In every type of community across the United States children are being bought and sold for sex. Missing children as young as 10 or 11 have been victimized through sex trafficking, sold for sex online and in-person—and we just can’t have that here in America.
I was always very aware of child sex trafficking when I was the Director of the United States Marshals Service, but it wasn’t until I joined the National Center for Missing & Exploited Children (NCMEC) as its President and CEO, that I learned how pervasive the problem really was.
In 2019 alone, NCMEC received more than 10,700 reports regarding possible sex trafficking cases that were provided to law enforcement for possible investigation. Today, the average age of child sex trafficking victims reported missing to NCMEC is only 15.
What’s heartbreaking is that trafficked children often already have a history of sexual abuse and/or running away from home. Of the more than 26,300 endangered runaway children reported to NCMEC last year, 1-in-6 of them were likely victims of child sex trafficking.
Runaway behavior is one of the stronger predictors of sex trafficking risk. This is especially true for kids missing from the child welfare system. These children often lack the physical and emotional safety nets that keep traffickers away from kids. They are being exploited by traffickers and the individuals who buy them.
Traffickers often target missing children with false promises of love, safety, and affection. Then they use their vulnerabilities to dominate and control them. They may recruit victims in schools, on social networking sites, at shopping malls, bus stations and foster care/group homes.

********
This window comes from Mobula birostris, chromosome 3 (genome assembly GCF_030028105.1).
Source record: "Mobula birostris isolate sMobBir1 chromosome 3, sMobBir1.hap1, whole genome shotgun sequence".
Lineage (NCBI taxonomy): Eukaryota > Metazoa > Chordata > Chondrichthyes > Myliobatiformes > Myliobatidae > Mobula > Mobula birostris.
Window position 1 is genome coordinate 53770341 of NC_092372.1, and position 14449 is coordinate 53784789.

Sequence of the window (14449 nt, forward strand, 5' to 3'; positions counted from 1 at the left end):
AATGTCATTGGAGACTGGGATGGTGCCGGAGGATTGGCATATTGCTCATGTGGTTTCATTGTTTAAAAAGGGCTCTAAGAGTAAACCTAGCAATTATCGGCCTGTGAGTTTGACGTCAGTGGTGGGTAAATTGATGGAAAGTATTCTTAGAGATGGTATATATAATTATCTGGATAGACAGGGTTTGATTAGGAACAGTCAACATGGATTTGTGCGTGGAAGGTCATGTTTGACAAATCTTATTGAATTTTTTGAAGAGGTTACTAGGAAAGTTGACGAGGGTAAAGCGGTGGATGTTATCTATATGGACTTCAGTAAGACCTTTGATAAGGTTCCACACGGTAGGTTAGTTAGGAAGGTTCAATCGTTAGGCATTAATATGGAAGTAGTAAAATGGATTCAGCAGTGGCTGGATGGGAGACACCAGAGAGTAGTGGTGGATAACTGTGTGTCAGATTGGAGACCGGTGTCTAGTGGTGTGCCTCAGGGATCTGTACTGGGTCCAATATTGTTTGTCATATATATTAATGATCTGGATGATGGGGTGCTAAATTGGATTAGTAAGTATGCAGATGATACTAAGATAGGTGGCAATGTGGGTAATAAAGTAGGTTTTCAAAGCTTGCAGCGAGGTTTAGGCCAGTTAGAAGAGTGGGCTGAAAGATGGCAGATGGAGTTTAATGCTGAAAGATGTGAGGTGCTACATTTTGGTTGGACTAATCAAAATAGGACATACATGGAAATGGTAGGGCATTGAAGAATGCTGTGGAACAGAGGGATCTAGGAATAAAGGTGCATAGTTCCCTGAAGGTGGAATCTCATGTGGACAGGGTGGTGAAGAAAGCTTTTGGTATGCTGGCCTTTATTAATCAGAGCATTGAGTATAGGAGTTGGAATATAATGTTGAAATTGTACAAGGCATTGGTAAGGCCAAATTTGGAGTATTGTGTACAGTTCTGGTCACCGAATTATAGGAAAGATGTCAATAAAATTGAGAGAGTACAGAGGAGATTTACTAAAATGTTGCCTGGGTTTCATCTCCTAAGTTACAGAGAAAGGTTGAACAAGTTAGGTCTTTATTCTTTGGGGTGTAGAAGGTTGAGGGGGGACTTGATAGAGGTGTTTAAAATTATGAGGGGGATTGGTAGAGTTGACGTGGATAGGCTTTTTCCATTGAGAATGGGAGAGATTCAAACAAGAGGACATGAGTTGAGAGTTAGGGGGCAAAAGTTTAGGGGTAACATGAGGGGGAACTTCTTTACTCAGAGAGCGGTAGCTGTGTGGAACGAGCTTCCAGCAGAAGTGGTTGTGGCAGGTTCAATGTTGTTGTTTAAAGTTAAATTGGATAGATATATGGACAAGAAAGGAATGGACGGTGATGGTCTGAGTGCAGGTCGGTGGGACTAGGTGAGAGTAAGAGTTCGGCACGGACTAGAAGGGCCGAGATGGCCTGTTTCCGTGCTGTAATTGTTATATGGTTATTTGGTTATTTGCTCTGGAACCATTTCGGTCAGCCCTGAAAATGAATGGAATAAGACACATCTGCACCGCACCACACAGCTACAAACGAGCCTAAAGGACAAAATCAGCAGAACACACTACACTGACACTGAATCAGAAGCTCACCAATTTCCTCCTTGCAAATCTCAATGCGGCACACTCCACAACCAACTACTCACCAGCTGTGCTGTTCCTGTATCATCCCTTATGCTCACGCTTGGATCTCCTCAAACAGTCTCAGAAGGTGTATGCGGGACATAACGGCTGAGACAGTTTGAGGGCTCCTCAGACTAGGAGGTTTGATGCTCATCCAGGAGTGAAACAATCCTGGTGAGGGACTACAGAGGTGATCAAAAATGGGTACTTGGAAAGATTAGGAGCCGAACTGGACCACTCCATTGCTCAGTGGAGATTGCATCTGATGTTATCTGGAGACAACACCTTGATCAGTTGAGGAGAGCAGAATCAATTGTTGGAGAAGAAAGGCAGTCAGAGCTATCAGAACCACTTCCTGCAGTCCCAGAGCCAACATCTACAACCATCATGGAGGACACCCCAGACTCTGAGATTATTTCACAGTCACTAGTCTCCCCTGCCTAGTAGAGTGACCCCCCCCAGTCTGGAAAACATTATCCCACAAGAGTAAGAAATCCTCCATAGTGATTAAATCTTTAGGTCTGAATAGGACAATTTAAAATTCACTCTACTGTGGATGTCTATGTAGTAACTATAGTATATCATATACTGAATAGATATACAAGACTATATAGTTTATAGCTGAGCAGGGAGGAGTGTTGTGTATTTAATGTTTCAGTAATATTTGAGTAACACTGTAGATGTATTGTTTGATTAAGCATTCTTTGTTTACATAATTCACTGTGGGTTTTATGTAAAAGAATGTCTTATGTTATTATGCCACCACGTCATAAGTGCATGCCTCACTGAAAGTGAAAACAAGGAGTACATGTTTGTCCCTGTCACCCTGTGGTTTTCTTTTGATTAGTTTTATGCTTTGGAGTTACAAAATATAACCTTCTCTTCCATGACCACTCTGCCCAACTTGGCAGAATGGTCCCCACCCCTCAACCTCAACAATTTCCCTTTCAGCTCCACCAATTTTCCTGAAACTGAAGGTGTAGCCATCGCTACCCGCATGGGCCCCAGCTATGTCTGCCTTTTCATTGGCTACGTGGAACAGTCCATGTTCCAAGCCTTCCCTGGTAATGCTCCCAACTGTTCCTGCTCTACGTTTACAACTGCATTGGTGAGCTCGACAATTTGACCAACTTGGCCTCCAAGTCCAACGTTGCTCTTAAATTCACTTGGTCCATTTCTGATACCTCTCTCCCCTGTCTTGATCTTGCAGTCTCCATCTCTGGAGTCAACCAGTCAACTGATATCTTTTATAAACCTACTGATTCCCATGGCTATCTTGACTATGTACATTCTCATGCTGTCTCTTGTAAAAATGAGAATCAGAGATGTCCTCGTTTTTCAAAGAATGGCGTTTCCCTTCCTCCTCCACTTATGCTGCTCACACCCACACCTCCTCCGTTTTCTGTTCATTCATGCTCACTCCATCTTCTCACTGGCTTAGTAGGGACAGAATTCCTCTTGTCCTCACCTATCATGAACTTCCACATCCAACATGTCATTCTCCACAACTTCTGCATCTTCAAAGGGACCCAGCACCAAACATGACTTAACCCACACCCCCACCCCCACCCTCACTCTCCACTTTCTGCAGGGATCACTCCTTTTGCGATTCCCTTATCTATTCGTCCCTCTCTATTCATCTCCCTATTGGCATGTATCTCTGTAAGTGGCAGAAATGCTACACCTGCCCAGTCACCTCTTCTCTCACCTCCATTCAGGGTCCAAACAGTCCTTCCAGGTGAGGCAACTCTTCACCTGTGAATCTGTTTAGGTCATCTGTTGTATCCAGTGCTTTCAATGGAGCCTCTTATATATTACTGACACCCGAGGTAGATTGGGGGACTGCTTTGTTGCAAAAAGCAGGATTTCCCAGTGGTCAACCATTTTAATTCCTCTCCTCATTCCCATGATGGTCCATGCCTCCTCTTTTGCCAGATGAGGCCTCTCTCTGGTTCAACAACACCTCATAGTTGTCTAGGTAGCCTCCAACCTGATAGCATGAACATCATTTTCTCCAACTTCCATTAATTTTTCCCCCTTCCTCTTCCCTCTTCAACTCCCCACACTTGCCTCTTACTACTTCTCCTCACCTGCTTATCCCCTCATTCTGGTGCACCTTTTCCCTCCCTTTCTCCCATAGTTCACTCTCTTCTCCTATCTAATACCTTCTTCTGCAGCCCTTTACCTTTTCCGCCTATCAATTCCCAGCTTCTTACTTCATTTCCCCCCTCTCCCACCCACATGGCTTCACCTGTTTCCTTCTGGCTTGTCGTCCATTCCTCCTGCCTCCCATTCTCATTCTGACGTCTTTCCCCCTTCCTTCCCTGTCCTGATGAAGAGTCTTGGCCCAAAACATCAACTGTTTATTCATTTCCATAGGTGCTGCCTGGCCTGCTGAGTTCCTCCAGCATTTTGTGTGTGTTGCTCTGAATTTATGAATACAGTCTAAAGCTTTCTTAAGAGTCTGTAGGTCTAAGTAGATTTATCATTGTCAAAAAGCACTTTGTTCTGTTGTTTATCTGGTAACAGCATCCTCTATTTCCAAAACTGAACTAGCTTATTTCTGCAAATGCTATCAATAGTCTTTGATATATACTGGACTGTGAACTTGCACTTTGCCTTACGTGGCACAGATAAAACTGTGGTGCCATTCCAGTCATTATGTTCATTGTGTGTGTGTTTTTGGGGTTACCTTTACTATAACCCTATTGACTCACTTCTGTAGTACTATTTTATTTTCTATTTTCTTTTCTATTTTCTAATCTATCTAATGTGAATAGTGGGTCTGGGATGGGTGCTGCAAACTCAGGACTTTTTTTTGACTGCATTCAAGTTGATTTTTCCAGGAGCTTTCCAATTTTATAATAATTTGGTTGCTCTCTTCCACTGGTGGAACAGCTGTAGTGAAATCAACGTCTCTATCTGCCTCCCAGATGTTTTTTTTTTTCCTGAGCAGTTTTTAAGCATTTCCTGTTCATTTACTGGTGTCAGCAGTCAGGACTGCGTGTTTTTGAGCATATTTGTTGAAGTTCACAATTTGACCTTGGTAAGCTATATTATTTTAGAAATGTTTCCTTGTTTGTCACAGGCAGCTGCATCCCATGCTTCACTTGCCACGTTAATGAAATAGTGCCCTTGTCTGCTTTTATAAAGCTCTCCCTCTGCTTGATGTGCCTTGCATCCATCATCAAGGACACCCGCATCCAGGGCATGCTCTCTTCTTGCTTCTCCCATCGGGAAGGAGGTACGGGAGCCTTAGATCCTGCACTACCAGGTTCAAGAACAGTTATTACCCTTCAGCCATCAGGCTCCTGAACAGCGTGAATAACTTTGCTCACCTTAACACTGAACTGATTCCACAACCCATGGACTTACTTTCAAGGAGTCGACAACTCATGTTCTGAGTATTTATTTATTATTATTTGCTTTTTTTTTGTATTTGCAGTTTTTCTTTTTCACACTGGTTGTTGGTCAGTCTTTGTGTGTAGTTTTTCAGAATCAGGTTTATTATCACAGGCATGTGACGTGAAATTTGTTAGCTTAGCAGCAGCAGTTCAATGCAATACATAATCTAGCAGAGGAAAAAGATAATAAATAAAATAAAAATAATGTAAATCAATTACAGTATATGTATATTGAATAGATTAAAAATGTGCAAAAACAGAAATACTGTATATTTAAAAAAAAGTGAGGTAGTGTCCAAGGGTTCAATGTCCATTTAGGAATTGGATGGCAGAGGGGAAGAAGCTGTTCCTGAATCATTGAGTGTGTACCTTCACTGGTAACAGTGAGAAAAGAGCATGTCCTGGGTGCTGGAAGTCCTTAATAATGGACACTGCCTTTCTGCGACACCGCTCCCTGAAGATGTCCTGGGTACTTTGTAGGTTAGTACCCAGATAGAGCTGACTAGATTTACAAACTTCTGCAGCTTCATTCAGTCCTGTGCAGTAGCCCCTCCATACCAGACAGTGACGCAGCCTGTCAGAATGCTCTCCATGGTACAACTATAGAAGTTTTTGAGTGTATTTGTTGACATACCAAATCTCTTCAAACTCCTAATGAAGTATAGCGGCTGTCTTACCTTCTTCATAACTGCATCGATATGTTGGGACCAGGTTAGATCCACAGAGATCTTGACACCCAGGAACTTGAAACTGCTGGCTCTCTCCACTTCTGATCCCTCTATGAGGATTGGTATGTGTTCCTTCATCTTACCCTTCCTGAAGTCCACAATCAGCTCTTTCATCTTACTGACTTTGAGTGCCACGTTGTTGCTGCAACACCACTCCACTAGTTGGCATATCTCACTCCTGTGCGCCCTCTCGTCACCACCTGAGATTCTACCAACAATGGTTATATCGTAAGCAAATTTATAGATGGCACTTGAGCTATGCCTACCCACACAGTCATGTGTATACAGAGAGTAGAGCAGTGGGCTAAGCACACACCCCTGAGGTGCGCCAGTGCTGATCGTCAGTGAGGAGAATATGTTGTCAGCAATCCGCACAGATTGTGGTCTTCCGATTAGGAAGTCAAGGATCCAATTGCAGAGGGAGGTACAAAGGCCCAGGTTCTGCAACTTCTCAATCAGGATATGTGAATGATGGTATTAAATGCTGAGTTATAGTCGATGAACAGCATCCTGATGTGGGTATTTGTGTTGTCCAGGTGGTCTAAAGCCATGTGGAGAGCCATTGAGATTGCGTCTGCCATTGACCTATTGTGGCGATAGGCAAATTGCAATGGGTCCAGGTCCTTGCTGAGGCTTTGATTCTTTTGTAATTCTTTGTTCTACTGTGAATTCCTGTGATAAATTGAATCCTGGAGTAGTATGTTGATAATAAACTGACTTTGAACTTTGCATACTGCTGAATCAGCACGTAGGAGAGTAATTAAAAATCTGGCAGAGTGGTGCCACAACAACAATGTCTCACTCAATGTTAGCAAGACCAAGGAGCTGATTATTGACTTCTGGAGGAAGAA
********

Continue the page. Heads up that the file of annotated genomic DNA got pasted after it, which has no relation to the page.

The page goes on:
One of my staff members who was a runaway herself once said: “When you’re 16, you’re on top of the world. You don’t really think about who could trick you into giving you a place to stay or who could trick you into taking you somewhere ‘just for a ride.’”
No community is immune. Traffickers are out there - looking to target and manipulate children, preying on their vulnerabilities. At NCMEC we work with families, social workers, law enforcement, and victim service providers in an effort to locate missing children before the traffickers do.
When I worked with law enforcement, I fought to catch predators and stop them from harming anyone ever again. Now as the President of NCMEC, I’m asking you, whether you are a parent, a teacher, a church member, a coach, an aunt, an uncle, or anyone who comes into contact with kids, to join hands with us, law enforcement, and your community, so that together, we can put an end to child sex trafficking—because no child should ever be sold for sex.
This is what you can do to fight:
- If you suspect child abuse or trafficking, file a CyberTipline report online at www.report.cybertipline.org or over the phone by calling our 24-hr hotline at 1-800-THE-LOST (1-800-843-5678). Reporting is everyone’s responsibility.
- Get involved with local child advocacy centers. Engaged communities make sure that none of their children fall through the cracks and that vulnerable kids get the support they need.
- Support NCMEC’s efforts to find missing children and to help exploited children in any of the ways listed here: www.missingkids.org/support
- Follow NCMEC on social media to keep up-to-date on current and long-term cases of missing children, latest research, news, and publications.
- This January because it’s Human Trafficking Awareness Month, raise awareness by telling your friends, families, and co-workers the facts of child sex trafficking and what they can do about it. http://www.missingkids.org/theissues/trafficking#riskfactors
Shrouding cases of child abuse and trafficking in the silence of shame or denial will keep kids from getting the help they need and allow predators to continue victimizing children.
This is not the way it has to be. Together we can work towards an America where child sex trafficking does not exist.
Thank you for fighting to protect children.
President & CEO, National Center for Missing & Exploited Children